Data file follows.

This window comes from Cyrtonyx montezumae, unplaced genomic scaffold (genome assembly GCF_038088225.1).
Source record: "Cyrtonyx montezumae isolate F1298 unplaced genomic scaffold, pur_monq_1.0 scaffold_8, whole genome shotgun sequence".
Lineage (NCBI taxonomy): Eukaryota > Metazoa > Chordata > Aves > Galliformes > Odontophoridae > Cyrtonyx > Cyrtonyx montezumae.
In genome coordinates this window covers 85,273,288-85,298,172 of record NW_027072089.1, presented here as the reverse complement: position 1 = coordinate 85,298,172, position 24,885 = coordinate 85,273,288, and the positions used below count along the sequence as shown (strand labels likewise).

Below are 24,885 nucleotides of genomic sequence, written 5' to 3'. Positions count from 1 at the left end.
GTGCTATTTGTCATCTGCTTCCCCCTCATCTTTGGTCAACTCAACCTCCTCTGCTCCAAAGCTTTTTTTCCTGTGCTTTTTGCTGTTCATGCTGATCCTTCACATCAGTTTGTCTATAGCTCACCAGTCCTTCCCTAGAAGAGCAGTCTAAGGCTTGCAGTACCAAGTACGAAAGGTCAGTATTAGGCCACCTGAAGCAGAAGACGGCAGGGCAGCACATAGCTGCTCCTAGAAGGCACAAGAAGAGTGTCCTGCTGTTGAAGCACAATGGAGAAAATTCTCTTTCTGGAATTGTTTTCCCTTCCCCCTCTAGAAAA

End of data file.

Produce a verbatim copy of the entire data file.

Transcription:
This window comes from Cyrtonyx montezumae, unplaced genomic scaffold (genome assembly GCF_038088225.1).
Source record: "Cyrtonyx montezumae isolate F1298 unplaced genomic scaffold, pur_monq_1.0 scaffold_8, whole genome shotgun sequence".
Lineage (NCBI taxonomy): Eukaryota > Metazoa > Chordata > Aves > Galliformes > Odontophoridae > Cyrtonyx > Cyrtonyx montezumae.
In genome coordinates this window covers 85,273,288-85,298,172 of record NW_027072089.1, presented here as the reverse complement: position 1 = coordinate 85,298,172, position 24,885 = coordinate 85,273,288, and the positions used below count along the sequence as shown (strand labels likewise).

Below are 24,885 nucleotides of genomic sequence, written 5' to 3'. Positions count from 1 at the left end.
GTGCTATTTGTCATCTGCTTCCCCCTCATCTTTGGTCAACTCAACCTCCTCTGCTCCAAAGCTTTTTTTCCTGTGCTTTTTGCTGTTCATGCTGATCCTTCACATCAGTTTGTCTATAGCTCACCAGTCCTTCCCTAGAAGAGCAGTCTAAGGCTTGCAGTACCAAGTACGAAAGGTCAGTATTAGGCCACCTGAAGCAGAAGACGGCAGGGCAGCACATAGCTGCTCCTAGAAGGCACAAGAAGAGTGTCCTGCTGTTGAAGCACAATGGAGAAAATTCTCTTTCTGGAATTGTTTTCCCTTCCCCCTCTAGAAAA